OR - Light My Fire Spork - Original - Mike Curry
- For this month's call, I humbly submit for your editing pleasure, my
humble spork . . . and I agree with Ray . . . it can be hard to
write about simple items, so I welcome any thoughts you have!
Let's see, if I write one owner review a month, I could build a
brownie point pyramid as big as Ray if I lived to be . . . yea,
let's face it, medical technology can't extend my life THAT long!
Oh, yea, and HTML is available at http://tinyurl.com/32ac33
LIGHT MY FIRE SPORK - ORIGINAL
BY MIKE CURRY
October 04, 2007
NAME: Mike Curry
LOCATION: Aberdeen, Washington
HEIGHT: 5' 11" (1.80 m)
WEIGHT: 205 lb (93.00 kg)
I've been backpacking, climbing, ski-packing, bushwhacking, and
snowshoeing throughout the mountains of Oregon and Washington for
the last 25 years. I'm an all-season, all terrain, off-trail kind
of guy, but these days (having small kids) most of my trips run on
the shorter side of things, and tend to be in the temperate
rainforest. While I've carried packs (with winter climbing gear) in
excess of 70 pounds (32 kilos), the older I get the more minimalist
Manufacturer: Light My Fire
Year of Manufacture: 2007
Manufacturer's Website: <<HYPERLINK GOES HERE -
"http://www.lightmyfire.com" LINK TEXT = "www.lightmyfire.com">>
MSRP: None Listed
Listed Weight: .32 oz (9 g)
Measured Weight: .4 oz (11 g)
Other details: Available in 15 colors. Larger sizes are also
I have used my Light My Fire spork on approximately two dozen
backpacking nights with a variety of meals. It has been used with
both stainless steel and teflon-coated aluminum pots, in conjunction
with both a lightweight white gas stove and a homemade alcohol stove
(side-jet pop can type).
Meals I have prepared and eaten with this spork include my usual
variety of backpacking fare, including mostly rice and noodles. It
has also been used in the field to prepare other items, including
freeze-dried meals and no-bake cheesecake.
So far this fork has only seen summer use, and has not been used in
temperatures below freezing.
The Light My Fire spork is a spoon, fork, and knife combined in one
utensil. It measures approximately 6 3/4 in (17 cm) in length,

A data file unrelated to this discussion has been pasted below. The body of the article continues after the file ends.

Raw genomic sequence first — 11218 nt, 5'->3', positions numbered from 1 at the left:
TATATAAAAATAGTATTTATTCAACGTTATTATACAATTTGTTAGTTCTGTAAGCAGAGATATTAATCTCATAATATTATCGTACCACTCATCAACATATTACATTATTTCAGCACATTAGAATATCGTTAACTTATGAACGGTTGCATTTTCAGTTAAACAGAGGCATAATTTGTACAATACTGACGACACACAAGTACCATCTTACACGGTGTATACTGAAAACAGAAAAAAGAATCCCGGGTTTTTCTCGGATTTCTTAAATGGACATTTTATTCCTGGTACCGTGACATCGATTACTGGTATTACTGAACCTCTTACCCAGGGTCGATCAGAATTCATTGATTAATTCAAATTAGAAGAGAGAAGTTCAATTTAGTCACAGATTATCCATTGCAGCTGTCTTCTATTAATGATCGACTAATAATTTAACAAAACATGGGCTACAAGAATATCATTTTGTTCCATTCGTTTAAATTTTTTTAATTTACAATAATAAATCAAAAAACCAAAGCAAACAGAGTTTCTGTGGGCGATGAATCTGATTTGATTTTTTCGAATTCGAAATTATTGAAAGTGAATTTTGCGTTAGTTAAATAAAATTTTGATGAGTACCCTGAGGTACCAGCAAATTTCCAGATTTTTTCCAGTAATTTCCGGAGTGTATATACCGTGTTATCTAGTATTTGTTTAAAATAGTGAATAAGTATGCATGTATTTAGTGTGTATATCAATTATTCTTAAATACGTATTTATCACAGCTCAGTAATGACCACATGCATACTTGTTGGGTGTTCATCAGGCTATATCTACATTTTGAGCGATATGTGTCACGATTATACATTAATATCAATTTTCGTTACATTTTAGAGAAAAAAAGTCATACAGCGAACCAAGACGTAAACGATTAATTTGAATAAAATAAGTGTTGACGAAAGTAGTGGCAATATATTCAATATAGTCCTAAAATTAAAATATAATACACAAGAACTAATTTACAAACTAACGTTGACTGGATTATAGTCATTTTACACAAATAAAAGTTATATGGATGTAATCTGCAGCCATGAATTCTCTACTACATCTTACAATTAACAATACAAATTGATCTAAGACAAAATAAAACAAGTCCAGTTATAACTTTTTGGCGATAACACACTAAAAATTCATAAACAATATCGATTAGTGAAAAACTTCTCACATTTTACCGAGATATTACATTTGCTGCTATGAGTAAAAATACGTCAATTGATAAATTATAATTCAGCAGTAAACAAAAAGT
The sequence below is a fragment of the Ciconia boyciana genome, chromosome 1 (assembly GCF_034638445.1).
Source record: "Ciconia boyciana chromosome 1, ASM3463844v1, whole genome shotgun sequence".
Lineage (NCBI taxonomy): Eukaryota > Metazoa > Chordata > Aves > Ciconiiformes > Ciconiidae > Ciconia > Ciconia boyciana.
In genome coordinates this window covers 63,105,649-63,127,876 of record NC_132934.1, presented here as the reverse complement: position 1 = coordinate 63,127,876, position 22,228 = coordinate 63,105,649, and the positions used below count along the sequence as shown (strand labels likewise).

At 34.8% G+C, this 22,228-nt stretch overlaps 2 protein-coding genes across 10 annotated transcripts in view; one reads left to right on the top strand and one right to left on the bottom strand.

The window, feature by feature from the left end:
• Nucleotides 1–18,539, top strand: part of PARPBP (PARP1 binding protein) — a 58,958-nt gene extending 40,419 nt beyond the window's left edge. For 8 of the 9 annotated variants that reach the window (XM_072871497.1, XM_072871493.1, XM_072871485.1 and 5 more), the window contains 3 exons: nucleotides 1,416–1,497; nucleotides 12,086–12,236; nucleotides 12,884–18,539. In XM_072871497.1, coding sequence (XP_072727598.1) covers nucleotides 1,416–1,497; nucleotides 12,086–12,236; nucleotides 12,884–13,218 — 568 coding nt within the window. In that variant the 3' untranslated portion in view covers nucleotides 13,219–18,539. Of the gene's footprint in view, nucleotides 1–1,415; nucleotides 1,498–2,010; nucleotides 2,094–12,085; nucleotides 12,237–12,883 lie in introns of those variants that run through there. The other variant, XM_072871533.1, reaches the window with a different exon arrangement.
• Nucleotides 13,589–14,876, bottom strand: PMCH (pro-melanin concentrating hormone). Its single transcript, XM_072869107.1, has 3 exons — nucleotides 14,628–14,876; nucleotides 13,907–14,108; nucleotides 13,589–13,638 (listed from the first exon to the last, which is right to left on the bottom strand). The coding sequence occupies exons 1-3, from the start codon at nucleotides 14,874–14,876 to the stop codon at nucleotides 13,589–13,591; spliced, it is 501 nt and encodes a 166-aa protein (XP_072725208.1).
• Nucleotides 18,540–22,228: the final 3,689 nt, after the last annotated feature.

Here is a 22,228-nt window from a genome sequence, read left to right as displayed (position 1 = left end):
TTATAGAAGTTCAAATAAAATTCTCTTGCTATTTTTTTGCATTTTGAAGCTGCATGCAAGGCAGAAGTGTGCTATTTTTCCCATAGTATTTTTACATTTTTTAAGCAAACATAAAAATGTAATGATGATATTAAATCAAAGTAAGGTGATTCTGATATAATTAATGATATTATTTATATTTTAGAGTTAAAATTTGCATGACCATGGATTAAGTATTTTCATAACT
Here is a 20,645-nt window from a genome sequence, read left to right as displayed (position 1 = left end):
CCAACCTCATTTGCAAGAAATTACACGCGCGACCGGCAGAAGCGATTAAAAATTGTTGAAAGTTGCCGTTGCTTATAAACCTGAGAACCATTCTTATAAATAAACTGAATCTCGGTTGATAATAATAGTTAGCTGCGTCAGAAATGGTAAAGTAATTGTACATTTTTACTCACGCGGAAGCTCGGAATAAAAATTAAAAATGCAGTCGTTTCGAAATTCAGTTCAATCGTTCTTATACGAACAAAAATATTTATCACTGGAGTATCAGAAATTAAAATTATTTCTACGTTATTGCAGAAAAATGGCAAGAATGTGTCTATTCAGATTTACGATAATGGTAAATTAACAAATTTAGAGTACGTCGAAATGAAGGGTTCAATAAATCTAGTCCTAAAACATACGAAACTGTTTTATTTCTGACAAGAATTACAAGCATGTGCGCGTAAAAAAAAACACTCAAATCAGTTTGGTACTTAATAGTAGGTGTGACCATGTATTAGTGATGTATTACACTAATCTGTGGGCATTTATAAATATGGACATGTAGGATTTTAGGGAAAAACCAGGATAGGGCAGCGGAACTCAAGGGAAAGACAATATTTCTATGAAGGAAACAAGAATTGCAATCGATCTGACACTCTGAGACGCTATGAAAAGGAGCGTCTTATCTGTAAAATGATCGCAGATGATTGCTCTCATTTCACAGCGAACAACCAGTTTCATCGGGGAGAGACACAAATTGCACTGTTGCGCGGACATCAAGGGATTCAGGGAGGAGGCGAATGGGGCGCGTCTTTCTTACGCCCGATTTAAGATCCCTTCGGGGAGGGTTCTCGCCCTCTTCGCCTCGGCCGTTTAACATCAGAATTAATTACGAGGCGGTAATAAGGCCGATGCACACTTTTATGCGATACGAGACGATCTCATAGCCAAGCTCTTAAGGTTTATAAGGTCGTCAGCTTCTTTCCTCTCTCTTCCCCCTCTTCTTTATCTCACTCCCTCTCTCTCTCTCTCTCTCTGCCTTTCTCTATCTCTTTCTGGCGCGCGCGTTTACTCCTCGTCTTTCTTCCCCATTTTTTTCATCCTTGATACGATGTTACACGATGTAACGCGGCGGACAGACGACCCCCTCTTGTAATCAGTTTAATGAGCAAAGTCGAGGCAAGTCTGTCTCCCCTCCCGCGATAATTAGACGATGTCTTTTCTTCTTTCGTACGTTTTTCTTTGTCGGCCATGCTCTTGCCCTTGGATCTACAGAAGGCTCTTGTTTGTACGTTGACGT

which in my experience is a good compromise between being big enough
to use, yet saving as much on weight as possible.
<<IMAGE GOES HERE. ALT TEXT = "IMAGE 1" IMAGE CAPTION = "Spoon?
Fork? Knife? Spork!">>
One end of the spork is a spoon, the other end is a four-tined fork,
and the outside edge of the fork is serrated to serve as a sort of
knife. The serrated edge does rub against my hand when I use it as
a spoon, but after several uses I don't even notice it during use.
It is constructed, according to the manufacturer's website, of
polycarbonate, and is available in 15 colors. I personally selected
bright red so as to more easily keep track of it, both to avoid
stepping on it, and to help reduce the odds of accidentally leaving
it in camp.
<<IMAGE GOES HERE. ALT TEXT = "IMAGE 2" IMAGE CAPTION = "Spork
For most of my meals, the spoon end receives the most use. It is
moderately sized spoon, similar to a typical teaspoon. The sweeping
profile of the spork allows me to use it much like a normal spoon.
It works best for rice, soups, small pasta, and similar foods. The
fork is similar in size, but the broad, relatively short, tines
limit its use. It isn't that the fork isn't useful, but rather that
the slippery material combined with the short, wide tines make it
less effective than a normal fork in picking up items like ramen
noodles. The fork is still my preferred side for noodles and many
The knife, in my experience, is more of a crude cutting instrument
than a true knife. For example, if I were spreading peanut butter
on something, I would use the spoon side. If I were trying to cut
ramen noodles into shorter lengths, I'd usually use the knife edge
(though the spoon works, too). I've tried to cut through some
pieces of rehydrated jerky I put in a rice dish with the knife and
though it was able to cut through it required a good deal of effort.
One feature I greatly appreciate is the material used, which doesn't
scratch my teflon-coated pots. It has withstood standing in boiling
water for short lengths of time, and has suffered no damage. In
fact, with all its use, it looks exactly like the day I bought it.
No wear, no staining, no scratches. The material seems very durable
in normal use. The fork is somewhat flexible, though, and I am
careful to place it in areas I won't step on it, as I'm not sure how
it would hold up. This causes my only source of worry surrounding
Perhaps the greatest feature, at least for me, is the ease of
cleaning. The material is easy to clean, and the design includes
smooth edges and open fork tines and knife edge serrations making
clean up a snap. There are no nooks, crannies, or rough edges for
food to catch on, and even the somewhat sharp edges of the knife
serrations are open enough to easily release residual food during
THINGS I LIKE
*Very light weight
*Selection of colors available
*Good basic functionality for meal preparation and eating
THINGS I DON'T LIKE
*Worring about accidentally stepping on it.
This report was created with the BGT Report Generator.
Copyright 2007. All rights reserved.
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- Hi Mike,
Thanks for the review, and for putting up the HTML. I just have a
couple edits then you can put it here;
***So far this fork has only seen summer use,
Edit: do you mean the "spork"? Or are you saying the "fork end" has
only been used in the summer?
***One feature I greatly appreciate is the material used, which
doesn't scratch my teflon-coated pots.
EDIT: Teflon is a trademarked proper name, hence the cap
***THINGS I DON'T LIKE
*Worring about accidentally stepping on it.